A ruling made this week by Judge Thomas G. Moukawsher of the State Superior Court in Hartford, Connecticut is receiving strong responses from across the political spectrum. The State of Connecticut said it would appeal the school funding case that ordered the state to overhaul the entire education system.
"There are strong arguments that the trial court exceeded its authority and the standards articulated by the Connecticut Supreme Court, and so today we are asking that court to review this ruling," Attorney General George C. Jepsen said in a statement.
The long-running case accuses the state of "defaulting on its constitutional duty" to ensure that all students receive an adequate education. The judge said Connecticut was letting children in low-income districts fail while helping children in wealthy districts excel.
Judge Moukawsher has given the state 180 days to overhaul teacher evaluations and salaries, school funding policies, graduation requirements, and special education services, according to Elizabeth A. Harris of The New York Times.
Elected officials in low-income cities are enthusiastic about the decision, while many others, such as the state teachers union, were in disagreement. Connecticut Education Association President Sheila Cohen called the ruling "broad and overreaching."
Those who support people with disabilities were upset by certain portions of the judgment. The decision seemed to suggest that some students could be too ill for educational services, while appearing to be encourage more impartial access to services.
Connecticut Office of Protection and Advocacy for Persons with Disabilities Managing Attorney Nancy B. Alisberg said she was concerned that schools might decide that a child is too limited and then announce that they did not have to provide this child with anything:
Ms. Alisberg added, "I think it boils down to a belief on the part of the court that there are certain students who, based on the level of their disability, don't deserve an education."
Daniela Altimari writes for the Hartford Courant that Judge Moukawsher called the current method "arbitrary and irrational" and added that poor children were being shortchanged.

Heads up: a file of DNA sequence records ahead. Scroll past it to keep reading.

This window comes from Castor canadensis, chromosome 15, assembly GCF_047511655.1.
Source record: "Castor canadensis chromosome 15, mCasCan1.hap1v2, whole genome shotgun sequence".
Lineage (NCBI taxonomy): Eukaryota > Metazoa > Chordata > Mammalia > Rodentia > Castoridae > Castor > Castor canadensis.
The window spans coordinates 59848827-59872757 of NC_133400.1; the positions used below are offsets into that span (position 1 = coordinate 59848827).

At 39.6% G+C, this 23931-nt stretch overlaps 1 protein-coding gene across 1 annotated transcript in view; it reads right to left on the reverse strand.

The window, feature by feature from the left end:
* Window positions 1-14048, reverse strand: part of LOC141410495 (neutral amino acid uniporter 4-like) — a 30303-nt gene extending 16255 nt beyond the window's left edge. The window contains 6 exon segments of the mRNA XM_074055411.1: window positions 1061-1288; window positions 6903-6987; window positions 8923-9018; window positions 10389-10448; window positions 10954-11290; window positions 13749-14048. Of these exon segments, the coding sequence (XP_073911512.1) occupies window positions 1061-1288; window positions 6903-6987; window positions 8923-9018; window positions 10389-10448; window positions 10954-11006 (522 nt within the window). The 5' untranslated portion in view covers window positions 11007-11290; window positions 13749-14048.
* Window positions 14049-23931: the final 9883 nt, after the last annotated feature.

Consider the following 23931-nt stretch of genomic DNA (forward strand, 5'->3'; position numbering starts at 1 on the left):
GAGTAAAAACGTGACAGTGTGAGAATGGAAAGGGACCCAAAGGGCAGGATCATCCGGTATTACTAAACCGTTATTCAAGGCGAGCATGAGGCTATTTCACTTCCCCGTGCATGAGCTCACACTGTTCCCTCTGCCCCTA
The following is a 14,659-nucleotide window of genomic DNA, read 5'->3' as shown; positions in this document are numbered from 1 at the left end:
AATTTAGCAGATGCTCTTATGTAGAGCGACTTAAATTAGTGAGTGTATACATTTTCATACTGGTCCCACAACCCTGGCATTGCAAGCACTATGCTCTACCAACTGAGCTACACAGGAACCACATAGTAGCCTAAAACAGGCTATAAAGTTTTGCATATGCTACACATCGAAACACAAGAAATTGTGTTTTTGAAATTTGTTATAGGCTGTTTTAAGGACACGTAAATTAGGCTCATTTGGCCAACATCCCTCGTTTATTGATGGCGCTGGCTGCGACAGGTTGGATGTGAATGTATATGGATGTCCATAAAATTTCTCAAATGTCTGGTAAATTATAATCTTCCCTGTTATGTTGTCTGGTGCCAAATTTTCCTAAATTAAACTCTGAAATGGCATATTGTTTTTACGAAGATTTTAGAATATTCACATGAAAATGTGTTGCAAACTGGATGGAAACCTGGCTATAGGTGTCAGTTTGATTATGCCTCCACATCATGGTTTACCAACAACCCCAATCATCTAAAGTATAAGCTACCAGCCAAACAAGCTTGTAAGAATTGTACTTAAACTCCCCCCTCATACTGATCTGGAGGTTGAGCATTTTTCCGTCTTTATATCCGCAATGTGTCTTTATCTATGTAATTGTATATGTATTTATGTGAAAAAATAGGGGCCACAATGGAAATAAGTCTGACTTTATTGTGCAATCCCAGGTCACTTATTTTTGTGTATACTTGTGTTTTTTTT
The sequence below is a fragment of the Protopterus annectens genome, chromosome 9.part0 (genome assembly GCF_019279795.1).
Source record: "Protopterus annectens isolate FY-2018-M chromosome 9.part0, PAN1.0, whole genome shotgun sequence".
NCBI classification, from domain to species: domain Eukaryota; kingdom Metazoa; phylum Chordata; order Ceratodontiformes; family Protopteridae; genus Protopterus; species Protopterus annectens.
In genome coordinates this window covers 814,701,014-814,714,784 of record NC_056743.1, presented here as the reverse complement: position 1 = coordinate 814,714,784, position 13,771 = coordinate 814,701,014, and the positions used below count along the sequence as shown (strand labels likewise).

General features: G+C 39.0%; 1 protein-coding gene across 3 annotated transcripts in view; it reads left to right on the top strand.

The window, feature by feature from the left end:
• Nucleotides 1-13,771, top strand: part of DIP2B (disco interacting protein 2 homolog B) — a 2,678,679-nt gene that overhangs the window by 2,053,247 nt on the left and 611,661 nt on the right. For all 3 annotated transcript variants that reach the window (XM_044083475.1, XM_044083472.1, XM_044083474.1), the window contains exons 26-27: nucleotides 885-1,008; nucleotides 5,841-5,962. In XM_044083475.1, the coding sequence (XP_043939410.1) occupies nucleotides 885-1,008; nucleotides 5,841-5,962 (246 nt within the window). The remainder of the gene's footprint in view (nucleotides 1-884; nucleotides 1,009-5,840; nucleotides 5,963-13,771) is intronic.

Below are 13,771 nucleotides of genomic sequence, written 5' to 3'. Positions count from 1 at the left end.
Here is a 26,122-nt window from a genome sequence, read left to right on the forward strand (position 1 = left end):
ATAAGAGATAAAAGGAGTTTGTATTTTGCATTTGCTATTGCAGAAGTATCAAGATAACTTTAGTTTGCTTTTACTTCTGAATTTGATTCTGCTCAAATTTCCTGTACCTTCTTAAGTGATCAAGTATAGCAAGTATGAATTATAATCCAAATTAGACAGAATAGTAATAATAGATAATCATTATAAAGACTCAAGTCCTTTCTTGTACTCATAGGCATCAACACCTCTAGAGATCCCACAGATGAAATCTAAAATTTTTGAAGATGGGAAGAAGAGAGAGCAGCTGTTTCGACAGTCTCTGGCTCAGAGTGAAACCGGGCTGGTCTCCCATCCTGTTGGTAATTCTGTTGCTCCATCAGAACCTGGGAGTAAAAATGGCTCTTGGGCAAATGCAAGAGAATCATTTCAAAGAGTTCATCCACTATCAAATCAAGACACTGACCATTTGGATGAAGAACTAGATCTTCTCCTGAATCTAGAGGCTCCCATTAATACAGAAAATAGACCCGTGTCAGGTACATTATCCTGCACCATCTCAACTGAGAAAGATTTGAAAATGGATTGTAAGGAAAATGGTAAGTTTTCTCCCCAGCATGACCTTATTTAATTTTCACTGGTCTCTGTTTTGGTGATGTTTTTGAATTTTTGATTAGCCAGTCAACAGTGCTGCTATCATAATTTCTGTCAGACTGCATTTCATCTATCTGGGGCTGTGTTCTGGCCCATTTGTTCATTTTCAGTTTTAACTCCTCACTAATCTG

The legal battle between Connecticut and the Connecticut Coalition for Justice in Education Funding (CCJEF) has been going on for 11 years. The CCJEF is a coalition of boards of education, municipalities, teachers unions, and education advocacy groups. The alliance filed a suit against then-Gov. M. Jodi Rell that alleged the state's cost-sharing education funding scheme violated the state constitution and placed an unjust imposition on local property taxes to maintain school spending.
Jim Finley, the principal attorney for the CCJEF, said the group was huddling with legal advisers. Democratic Gov. Dannel P. Malloy emphasized that he understood the ruling and agrees that there is an urgent need to fix the problems in the state's educational methods.
According to the Associated Press' Dave Collins, Moukawsher's order also states that officials must submit plans to update the state's formula for distributing education aid to districts and schools, develop a statewide high school graduation standard, and assess eighth-graders to determine their readiness for high school.
The latest standardized tests showed that 70% of students in third grade who lived in the least wealthy towns did not meet grade-level goals in reading, but 70% of children in affluent towns did meet those targets.
High school tests showed that kids in the wealthiest cities scored at the advanced level in math and almost the same in reading. One out of three youths in poor districts did not meet the fundamental ratings in math and did slightly better than that in reading.
Connecticut is one of the wealthiest states in the country, yet it is scarred by inequality, writes Joseph Dussault of The Christian Science Monitor.
"The odds are really stacked against you if you grow up in a poor district," Sean Reardon, an education professor at Stanford University who studies poverty and inequality, told the Monitor.
Malloy pointed out that the state does not have to wait for a legal outcome before it begins to improve the education students, especially low-income children, are receiving in Connecticut.